Before starting this post, I’m sorry that I’ve taken so long between the first one and today. You can follow my blog to get an email when there’s something new or you can follow me on Instagram. Thank you – M I remember being newly seventeen in a Target in Anaheim, California and buying Brand New’s Deja Entendu in the summer of 2003. I got in the car, ripped the plastic off, and immediately started listening to it on my discman. As the second track began I started thinking that maybe I should’ve saved those thirteen dollars for my Barnes and Noble fund. But as the album continued to flow from my earphones something happened. I fell in love with the music. As that summer progressed it became my soundtrack and quasi BFF. A few months later, when I left school to travel with my mom, those lyrics roamed the Tube carriages and the tiny hostel room. But then six months after that I borrowed it to a friend where my CD met its fateful end. I used to accompany this story with a never-give-your-CDs-to-anyone-ever speech, but technology has made it so nobody has to suffer through the pain of handing out a beloved cared-for CD and getting back a scraped disc. So back to the album… When I saw the CD with the astronaut in the orange background I remember thinking about that one song I’d heard on an alternative music message board (at the time if you lived in provincial Mexico and wanted something other than what MTV had to offer this was how you found it). The song was called Guernica. I thought it was a cool name but had no idea what it meant. A few years later while overhearing two strangers I found out it was the title of a Picasso painting. It would not be until I graduated college and had to take Advanced Spanish for my translation degree in Arizona that I would know the story of Guernica. Being required to take Advanced Spanish when your first language is Castilian (the actual word for the Spanish language) is a curious experience. But when it’s the first language of 95% of the class I pray for whoever has to teach that course. Luckily not only was our teacher used to this situation, it was also her mother tongue (and don’t worry the other 5% were heritage speakers so no translator was left behind). Aside from the grammatical aspects of the course every week we’d see a piece of “El Espejo Enterrado” (The Buried Mirror), a documentary series narrated by poet Carlos Fuentes on Hispanic culture and history. It was during one episode where Picasso’s work filled the screen and then the story behind his inspiration was narrated. The title of a song I had heard and loved for almost ten years had been inspired by a painting that was inspired by the tragic bombing in 1937 of a town of that same name in the Basque Country. In 2011 I visited the Reina Sofia museum in Madrid and was overwhelmed by seeing it up close. There is an entire room reserved for Guernica not only because it’s one of the most popular works displayed but because it is so big. The canvas takes up most of the wall space. I found myself being enveloped into the painting á la Alice in Wonderland. The room was full of people and yet I felt as if it was only me and Picasso’s baby staring at each other. But it did not last long. Those few minutes I felt the pieces of asphalt crunching under my feet and heard the mother’s calling for their children. I looked away and left the room ashamed that I could not stand to look at it as the others. My friends were waiting in the hallway. They’d been in there even less than I had. We left without a word and walked a block or two in silence then sat on the stairs of a large building. I was thinking about the tragedy, the painting, and if I would ever be able to listen to that song again. I looked over at my companions and saw a faraway look in each of their eyes. I had met the three friends just a few days before at our volunteer accommodation and they had welcomed me into their group. They were from the same small town in Poland and had moved together to Warsaw when they went to university. Their Spanish was better than most native speakers’ and they broke into giggles whenever I’d accidentally answer in English. One of them finally looked up and said, “Sorry Maria, there was something in the gallery before the Picasso.” In my mind I retraced my steps to the hall full of people saying ooh and ah that I’d rushed through to get to Guernica. I looked at the map and understood. The room was dedicated to political propaganda artwork, specifically World War II. I looked at my feet and felt silly about not realizing that maybe some of the art hit too close to home to my friends. I looked up cautiously and saw the youngest one shrugged and smiled shyly. “The Prado’s free at this hour.” We got up and went to see the Flemish painters and The Countess of Vilches (one of my top favorites). As I stood looking up at the countess, Ola walked over and smiled up at the lady in the blue dress. “I could live here forever.” “Me too.” I answered.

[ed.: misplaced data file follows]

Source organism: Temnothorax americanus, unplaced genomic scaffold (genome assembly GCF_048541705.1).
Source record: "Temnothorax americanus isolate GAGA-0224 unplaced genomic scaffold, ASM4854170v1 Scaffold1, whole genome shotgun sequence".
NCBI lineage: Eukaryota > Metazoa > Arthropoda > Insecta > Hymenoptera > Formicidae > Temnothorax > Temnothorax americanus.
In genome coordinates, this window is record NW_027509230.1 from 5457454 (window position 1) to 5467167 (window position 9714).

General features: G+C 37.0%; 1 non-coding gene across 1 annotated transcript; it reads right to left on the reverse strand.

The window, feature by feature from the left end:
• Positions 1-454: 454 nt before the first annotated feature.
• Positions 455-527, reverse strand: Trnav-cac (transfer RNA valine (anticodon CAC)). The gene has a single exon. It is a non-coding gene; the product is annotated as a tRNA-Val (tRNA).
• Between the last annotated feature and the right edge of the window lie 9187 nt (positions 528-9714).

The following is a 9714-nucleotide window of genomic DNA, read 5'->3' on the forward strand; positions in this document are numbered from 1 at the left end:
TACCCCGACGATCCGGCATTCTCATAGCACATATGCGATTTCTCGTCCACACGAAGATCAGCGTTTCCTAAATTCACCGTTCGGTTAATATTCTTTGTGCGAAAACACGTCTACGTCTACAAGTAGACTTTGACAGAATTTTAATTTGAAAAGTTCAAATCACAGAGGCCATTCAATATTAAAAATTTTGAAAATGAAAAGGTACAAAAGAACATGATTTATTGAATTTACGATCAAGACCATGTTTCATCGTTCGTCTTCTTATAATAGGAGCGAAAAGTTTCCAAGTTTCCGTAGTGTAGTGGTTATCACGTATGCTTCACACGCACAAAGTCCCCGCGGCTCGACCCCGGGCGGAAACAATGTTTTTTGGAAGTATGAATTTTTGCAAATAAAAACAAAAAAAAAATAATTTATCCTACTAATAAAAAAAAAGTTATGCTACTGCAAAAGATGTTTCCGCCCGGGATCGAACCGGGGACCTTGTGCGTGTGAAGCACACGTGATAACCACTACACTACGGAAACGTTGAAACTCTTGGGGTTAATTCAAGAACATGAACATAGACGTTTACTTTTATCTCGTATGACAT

I have heard Guernica, the song, since. It’s painful because twelve years after hearing it for the first time I have twice lived through the subject of the lyrics. I still love and respect Pablo Picasso as a painter and maybe one day I’ll return to Madrid and sit in the Reina Sofia for more than a mere five minutes. Who knows maybe one day I’ll even get to go to the Basque Country where I have since learned that my great-great-grandparents are from. I don’t know if I’ll ever be able to visit Guernica but I can’t say that I will never go and pray for those who suffered and those who continue to suffer in other towns like it. That’s the magic of art I guess. You start with a song that leads to a mural which then takes you to a dark moment in history you can’t be indifferent to anymore. Next September I’ll be seeing Brand New live for the second time. Most likely I’ll leave the venue tearful, hoarse, and feeling like I’m still seventeen. Note: Until today I was unaware that there was a song with the same title by The Stone Roses. I will definitely have to look it up. Also thank you again to Romina Becker for this post’s artwork. Please follow her through Instagram or Facebook so you can check out all her projects.